copy of the vector a. That’s a good one. So copy and let me paste it. So I could put vector a’s

tail at the tip of vector b, and then it’ll take

me right over there. So if I start right over

here, vector b takes me there. And now I’m adding to that

vector a, which starting here will take me there. And so from my original starting

position, I have gone this far. Now, what is this vector? Well, this is exactly

the vector 2, 2. Or another way of

thinking about it, this vector shifts you 2 in

the horizontal direction and 2 in the vertical direction. So either way, you’re going

to get the same result, and that should, hopefully,

make visual or conceptual sense as well.

все векторы одинаковы если у них одинаковое направление и длина.

What programm is he using??

Quando o instrutor fala "membros do R^2", nas legendas em português está escrito "membros do segundo quadrante." Cuidado!

When the instructor says "members of R^2", in the Portuguese subtitles it's written "members of the second quadrant." Beware!

Nice job. What program are you using to do these graphics?

i love your lecture

even though I leave in remote area I always have khan academy…. thank you sir. god bless you and your team

Thank you for the clear explanation ^^

Tanx man you really helped me 🙂

oh lord! ( if u do exist ) plz bless his soul lol

Mind Blowing Tutorial !! (I'm a Law Graduate, but suddenly got reinforced my interest in math by this video)

WORST TUTORIAL EVER, IF YOU CANT EXPLAIN IN IT ONE MINUTE IT SUCKS, NO FORMULA EITHER LOL AND U SAID ALGEBRA IN TITLE STFU

I'm so hungry

Merci 🙂

my intuitions say that he would be pretty good at an fps. lol XD

how do u make these so easy? u r really a great TEACHER.

Thank you so f***ing much, no one answers my curiosity but your videos.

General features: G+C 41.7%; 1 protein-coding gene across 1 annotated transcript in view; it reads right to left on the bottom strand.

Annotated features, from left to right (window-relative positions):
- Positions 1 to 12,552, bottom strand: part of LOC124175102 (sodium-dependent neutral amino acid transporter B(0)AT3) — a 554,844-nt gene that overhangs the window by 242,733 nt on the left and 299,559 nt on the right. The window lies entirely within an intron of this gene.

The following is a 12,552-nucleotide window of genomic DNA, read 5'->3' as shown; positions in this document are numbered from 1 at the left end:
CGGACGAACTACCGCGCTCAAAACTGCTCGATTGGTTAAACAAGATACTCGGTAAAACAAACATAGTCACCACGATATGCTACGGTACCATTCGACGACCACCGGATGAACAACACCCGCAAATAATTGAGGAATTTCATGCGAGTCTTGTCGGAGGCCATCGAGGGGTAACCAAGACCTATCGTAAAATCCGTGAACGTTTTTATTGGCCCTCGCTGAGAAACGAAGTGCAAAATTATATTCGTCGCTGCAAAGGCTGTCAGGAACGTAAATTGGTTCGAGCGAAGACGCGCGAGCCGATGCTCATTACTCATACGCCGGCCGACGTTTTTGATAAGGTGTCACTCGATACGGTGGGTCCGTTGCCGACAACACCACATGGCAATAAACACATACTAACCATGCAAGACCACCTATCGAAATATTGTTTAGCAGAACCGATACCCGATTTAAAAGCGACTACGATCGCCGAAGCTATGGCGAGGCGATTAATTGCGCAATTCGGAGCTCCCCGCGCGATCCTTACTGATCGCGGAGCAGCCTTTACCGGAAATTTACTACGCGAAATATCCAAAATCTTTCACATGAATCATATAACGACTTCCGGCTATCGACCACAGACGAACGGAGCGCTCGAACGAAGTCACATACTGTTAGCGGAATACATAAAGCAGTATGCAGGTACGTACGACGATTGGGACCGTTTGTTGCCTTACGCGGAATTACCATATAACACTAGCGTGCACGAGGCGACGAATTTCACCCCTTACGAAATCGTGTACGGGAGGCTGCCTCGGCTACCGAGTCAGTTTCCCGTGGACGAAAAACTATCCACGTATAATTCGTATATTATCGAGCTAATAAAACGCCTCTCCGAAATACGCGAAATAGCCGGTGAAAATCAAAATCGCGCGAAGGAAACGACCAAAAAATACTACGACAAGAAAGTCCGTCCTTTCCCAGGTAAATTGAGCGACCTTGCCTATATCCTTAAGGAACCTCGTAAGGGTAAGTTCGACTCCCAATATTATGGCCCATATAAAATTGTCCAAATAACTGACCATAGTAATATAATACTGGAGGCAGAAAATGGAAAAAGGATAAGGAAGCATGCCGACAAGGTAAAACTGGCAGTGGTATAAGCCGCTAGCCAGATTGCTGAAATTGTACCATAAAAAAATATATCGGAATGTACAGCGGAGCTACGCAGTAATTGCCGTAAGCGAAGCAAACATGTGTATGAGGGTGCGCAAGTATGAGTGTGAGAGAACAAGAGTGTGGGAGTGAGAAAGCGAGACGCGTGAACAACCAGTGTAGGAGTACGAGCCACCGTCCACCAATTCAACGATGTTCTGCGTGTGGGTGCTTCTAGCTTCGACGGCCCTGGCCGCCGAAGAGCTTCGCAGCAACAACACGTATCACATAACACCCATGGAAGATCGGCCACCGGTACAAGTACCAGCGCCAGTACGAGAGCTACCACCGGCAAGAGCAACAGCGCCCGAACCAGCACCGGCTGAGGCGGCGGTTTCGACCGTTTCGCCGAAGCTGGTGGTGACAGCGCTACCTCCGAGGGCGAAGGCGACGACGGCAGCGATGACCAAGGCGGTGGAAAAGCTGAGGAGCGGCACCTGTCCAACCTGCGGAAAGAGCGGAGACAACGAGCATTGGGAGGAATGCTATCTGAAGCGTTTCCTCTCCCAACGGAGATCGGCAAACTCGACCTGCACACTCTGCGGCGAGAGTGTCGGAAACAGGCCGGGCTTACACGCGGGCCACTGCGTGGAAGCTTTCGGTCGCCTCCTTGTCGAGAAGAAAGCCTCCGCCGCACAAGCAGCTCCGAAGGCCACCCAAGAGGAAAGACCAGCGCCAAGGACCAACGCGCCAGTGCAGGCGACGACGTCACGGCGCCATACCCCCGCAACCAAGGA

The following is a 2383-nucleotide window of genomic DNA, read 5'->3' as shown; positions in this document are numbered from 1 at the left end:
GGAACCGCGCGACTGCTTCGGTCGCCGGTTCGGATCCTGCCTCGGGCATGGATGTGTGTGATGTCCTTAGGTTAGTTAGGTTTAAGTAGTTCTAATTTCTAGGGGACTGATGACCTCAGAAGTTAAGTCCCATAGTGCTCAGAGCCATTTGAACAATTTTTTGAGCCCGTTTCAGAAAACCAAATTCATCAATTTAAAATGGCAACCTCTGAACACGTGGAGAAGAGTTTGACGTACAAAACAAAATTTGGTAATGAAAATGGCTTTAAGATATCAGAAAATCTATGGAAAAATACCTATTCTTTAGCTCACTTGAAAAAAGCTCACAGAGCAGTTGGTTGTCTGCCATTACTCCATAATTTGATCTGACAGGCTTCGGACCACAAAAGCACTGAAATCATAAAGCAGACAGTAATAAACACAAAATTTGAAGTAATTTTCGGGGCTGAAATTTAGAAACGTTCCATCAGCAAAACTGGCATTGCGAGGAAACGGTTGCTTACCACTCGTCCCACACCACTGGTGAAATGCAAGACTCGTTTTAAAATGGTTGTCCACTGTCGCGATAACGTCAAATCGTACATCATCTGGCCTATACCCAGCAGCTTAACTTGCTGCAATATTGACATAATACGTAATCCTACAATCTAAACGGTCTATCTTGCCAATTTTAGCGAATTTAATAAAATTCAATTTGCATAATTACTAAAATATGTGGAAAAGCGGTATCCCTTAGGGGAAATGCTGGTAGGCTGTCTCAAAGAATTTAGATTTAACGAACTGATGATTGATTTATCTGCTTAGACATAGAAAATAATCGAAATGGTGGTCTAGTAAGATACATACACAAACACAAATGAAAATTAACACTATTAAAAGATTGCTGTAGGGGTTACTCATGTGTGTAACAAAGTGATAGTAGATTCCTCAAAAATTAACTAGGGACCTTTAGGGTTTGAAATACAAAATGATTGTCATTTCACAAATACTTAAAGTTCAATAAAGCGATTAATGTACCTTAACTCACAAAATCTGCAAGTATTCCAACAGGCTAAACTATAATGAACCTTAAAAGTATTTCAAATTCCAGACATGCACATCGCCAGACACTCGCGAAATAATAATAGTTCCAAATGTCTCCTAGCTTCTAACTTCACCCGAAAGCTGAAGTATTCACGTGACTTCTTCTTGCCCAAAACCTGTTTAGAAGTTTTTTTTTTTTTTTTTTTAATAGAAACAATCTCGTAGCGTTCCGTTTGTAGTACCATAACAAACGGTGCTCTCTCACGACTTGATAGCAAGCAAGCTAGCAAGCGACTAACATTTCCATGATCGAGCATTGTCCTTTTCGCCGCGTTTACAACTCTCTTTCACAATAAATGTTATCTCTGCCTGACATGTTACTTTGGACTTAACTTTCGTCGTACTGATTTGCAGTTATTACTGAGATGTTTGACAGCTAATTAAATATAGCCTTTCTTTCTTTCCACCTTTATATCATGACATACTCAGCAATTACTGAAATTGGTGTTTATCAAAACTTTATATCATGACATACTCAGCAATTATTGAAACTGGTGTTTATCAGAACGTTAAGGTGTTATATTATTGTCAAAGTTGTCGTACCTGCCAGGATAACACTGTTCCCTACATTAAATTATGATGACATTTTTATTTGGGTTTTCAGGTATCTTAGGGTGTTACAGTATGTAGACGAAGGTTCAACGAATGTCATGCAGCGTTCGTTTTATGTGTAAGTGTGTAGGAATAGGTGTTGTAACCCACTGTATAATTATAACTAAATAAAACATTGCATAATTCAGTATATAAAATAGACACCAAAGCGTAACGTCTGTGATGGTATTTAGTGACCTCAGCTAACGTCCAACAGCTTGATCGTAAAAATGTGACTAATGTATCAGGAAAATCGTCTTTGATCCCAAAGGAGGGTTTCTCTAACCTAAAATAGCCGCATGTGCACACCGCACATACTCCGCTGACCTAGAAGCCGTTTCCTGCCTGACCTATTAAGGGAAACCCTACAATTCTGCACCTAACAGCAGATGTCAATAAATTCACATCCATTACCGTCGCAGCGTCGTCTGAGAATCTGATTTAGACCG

how is vector A the same when it has been plotted differently

Well that helped a lot!!!! 😊😊

How r u adding them when them when they are going in different directions

@4:20 omg mind blown 😂😂

LOVE THE WAY HE ENDED IT.

Thanks a lot, sir, I recently started watching your videos and they do help me a lot with maths and physics,you are really great

I am so crying because my university class teaches vectors without matrices from the first go. Matricies are now part of the subject, but I can't handle this cartesian "remember all the values of all the coordinates" when they look like a=(x,y) or (a1, a2) or (ax, ay) etc (and it only gets worse in 3 dimensions). We only touch on matrices in cross product and using unit vectors. MATRICES ARE SO MUCH MORE CONVENIENT AND EASY TO MANIPULATE ON PAPER, yet they continue to give us annoying component based addition and subtraction like it's easier to actually keep all the values in our head and in such an unorganized manner on paper.

please give me answer"a vector of magnitude 20 is added to a vector of magnitude 25. the magnitude of their sum might be?

But the third side of the triangle can't be equal to the sum of the other two sides…??